Garden Tip: Last Killing Freeze

Gardeners would love to know when the final killing freeze (or frost) of the winter had finally happened, because that would be their signal that it was safe to get started with many of their warm-season activities.

Frost-tender flower and vegetable transplants could be set out then. Summer bulbs could be planted. Sod could be laid. But, uh oh – it would be too late to apply pre-emergent weedkillers to stop crabgrass and grassburs.

Map from page 3, Neil Sperry’s Lone Star Gardening. Use it to determine the approximate date of the last killing freeze (or frost) of the winter in your county. Click image for larger view.

So, the record keepers and statisticians have been busy for the past 100-plus years, and they’ve determined for each county in Texas when the average date of that last killing freeze (or frost) is most likely to occur.

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Here’s the important part…
Once you know the average date of the last killing freeze (or frost), you know that on that date you have a 50-50 chance of encountering at least one more killing freeze (or frost) before the growing season gets going for real.

Gardening gamblers are willing to take those odds, especially if they’re protecting their plants with frost cloths. Others of us are willing to wait one more week until the odds are more in our favor.

Going the other way and working backwards from that average date for your area, there are cool-season vegetables and annual flowers that tolerate frosts and light freezes. They need to be planted two to four weeks prior to that average date of the last killing freeze (or frost).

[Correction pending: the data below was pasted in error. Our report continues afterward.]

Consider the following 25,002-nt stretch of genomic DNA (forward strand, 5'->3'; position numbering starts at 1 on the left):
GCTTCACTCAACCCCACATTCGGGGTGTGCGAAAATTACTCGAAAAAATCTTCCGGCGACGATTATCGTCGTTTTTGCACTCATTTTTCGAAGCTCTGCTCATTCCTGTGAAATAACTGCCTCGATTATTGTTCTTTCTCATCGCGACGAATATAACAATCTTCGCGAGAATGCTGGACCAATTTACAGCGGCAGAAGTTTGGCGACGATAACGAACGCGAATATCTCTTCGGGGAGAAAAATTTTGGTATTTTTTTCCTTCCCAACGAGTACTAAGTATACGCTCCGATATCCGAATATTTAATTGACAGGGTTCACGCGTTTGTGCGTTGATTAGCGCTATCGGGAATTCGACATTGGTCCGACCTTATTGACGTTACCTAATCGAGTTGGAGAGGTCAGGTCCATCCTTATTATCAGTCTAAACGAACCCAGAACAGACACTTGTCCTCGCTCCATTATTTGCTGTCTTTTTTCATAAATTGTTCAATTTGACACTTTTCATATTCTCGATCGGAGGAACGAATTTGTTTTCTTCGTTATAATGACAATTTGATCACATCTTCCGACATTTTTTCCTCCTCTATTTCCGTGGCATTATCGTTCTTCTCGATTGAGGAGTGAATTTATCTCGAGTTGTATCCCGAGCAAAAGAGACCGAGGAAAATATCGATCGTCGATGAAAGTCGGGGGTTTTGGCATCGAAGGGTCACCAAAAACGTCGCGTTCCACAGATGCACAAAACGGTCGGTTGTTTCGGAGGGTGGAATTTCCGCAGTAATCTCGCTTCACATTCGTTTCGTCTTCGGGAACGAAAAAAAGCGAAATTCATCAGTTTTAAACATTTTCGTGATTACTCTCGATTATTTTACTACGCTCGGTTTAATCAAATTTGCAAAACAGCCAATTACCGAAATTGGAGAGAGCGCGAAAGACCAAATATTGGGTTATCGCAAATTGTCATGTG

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You might want to print this map and keep it handy for future reference. Smart phones can also often give you a quick answer as to the “average date of the last killing freeze for (your county) Texas.” Write that on your printout as well.

I use this information daily this time of year, both in my own landscape and garden, also in writing for you and answering your questions. You’ll see how many scores of times I refer to it in my book Neil Sperry’s Lone Star Gardening.

Note: I’ve obsessively added “or frost” every time I’ve written “last killing freeze” in this story. That’s because you can have serious damage done by cold at temperatures that never actually reach 32F. Frost can form on leaves on still, clear nights when temperatures fall into the mid-30s, so even at those warmer temperatures you’ll need to take precautions.

Posted by Neil Sperry
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